Getting the best out of parent-teacher relationships | Education Support
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Getting the best out of teacher-parent relationships

Getting the best out of parent-teacher relationships

Our recent webinar ‘Getting the best out of parent-teacher relationships,’ hosted by our CEO Sinéad Mc Brearty, was a fascinating conversation between school leader Kully Uppal, counsellor and former teacher Shira Baram and parent and governor Michele Reilly.

Drawing on their experiences, it is full of helpful observations to inform your practice. The webinar is a must-see for teachers and staff who want to improve or build on how they communicate with parents.

A recent YouGov /TeacherTrack survey by Education Support showed that a third (36%) of teachers said they felt that relationships with parents are now better than before the first lockdown. Almost half (43%) meanwhile felt there had been no change and 12% that they have worsened. 

Here are our panel’s top tips on how to have better conversations with parents: 

1. Listen

Like anyone, parents want to feel heard. It is important to give them space to talk and understand the situation if you are raising a concern about their child. Ask if there is a good time to have a conversation. If not, arrange another time. Be curious and ask them if they have noticed anything different about their child? Try to find out if there is anything happening at home that might affect their child.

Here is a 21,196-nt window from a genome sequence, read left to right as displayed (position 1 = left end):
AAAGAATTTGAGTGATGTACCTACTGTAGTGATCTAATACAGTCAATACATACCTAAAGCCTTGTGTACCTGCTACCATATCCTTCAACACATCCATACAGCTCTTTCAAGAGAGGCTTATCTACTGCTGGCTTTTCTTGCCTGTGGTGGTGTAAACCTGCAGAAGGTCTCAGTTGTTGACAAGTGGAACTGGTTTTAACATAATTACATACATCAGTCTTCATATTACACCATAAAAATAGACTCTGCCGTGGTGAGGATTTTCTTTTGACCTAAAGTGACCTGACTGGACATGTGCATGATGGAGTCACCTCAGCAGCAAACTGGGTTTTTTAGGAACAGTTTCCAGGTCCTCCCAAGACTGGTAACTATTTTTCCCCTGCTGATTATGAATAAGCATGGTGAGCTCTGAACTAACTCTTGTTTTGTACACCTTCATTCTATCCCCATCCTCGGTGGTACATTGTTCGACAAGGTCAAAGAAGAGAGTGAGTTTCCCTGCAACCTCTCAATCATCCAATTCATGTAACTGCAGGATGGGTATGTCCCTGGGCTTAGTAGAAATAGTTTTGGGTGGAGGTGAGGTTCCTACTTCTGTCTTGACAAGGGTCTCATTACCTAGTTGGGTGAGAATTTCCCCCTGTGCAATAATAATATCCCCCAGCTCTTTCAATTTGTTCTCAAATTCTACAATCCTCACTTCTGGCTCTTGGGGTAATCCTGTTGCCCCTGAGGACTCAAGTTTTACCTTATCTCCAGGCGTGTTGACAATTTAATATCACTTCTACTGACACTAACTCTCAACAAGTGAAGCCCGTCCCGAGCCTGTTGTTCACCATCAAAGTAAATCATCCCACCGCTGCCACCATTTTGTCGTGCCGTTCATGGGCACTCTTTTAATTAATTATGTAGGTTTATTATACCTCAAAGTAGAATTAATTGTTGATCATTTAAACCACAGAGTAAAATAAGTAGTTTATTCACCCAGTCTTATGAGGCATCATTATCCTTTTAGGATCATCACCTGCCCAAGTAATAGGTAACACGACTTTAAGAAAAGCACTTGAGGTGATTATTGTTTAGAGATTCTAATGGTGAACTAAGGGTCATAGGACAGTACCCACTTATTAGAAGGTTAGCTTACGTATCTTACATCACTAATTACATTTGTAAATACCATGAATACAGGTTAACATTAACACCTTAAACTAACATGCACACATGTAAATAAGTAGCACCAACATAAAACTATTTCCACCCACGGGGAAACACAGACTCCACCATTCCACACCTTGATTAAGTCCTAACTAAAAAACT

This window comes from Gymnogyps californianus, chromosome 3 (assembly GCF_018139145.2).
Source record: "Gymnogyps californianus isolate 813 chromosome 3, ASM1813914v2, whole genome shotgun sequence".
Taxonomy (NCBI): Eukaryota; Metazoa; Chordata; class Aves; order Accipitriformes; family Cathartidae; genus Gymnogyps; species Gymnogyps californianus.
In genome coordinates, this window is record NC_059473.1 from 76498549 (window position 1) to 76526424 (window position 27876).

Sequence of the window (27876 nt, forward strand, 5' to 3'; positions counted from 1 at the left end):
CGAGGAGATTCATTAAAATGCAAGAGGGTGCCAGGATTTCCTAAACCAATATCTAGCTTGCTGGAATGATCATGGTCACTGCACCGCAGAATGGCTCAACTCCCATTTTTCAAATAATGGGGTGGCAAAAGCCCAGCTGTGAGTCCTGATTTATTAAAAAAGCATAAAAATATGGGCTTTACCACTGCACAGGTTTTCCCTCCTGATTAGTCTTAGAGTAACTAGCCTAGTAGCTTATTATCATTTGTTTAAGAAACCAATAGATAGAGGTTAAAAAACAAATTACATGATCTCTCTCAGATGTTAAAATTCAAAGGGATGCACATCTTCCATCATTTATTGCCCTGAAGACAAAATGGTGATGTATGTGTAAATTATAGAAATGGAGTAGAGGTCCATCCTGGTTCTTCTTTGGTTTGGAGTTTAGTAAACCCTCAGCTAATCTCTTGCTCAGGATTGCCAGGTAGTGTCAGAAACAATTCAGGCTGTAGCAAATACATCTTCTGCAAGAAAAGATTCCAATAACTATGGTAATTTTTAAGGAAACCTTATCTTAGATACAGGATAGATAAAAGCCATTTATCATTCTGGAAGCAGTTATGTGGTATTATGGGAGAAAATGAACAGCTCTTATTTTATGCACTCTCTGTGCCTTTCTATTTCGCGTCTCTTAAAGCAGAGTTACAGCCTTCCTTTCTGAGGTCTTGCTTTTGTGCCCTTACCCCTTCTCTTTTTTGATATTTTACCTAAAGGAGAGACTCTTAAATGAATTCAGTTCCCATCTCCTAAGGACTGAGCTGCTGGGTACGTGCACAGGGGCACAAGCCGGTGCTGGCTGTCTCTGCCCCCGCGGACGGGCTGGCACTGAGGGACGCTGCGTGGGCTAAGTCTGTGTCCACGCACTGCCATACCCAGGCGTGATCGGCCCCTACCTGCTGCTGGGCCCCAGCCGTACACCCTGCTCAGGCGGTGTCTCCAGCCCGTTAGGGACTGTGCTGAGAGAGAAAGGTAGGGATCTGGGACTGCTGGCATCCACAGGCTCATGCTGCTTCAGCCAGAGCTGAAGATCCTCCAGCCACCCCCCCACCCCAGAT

Reflect back to show you have understood what they have said to you. Their views and observations are important and will help them feel this is a partnership and things can improve. 

2. Put yourself in their shoes

The pandemic has added to the pressures and demands on parents. They may have two or three children at school. They may feel bombarded with school communication, while trying to work, pay the bills and run a home.

A parent or carer may have had a recent negative experience with their child’s school or during their own time in education. Their background and educational experience may make it hard for them to feel confident or familiar with the system.

Bear these factors in mind. Withhold any judgements and don’t use jargon. 

3. Be prepared!

. Before you speak to a parent, ask yourself ‘do I have the information I need?’. Take heed of any relevant practice or formal guidance from others. A colleague may be able to help with the best approach based on their experience. This will help inform the conversation.

4. Be honest and open

It’s ok to acknowledge if you don’t yet have the answers needed to resolve a situation. Be transparent with parents, and let them know when you’ll get back to them when you have more information. 

5. Set targets and follow up

Agree next steps, record the conversation and send some bullet points to the parent. Then set a date for review and follow up. This is important to build trust.

Watch the webinar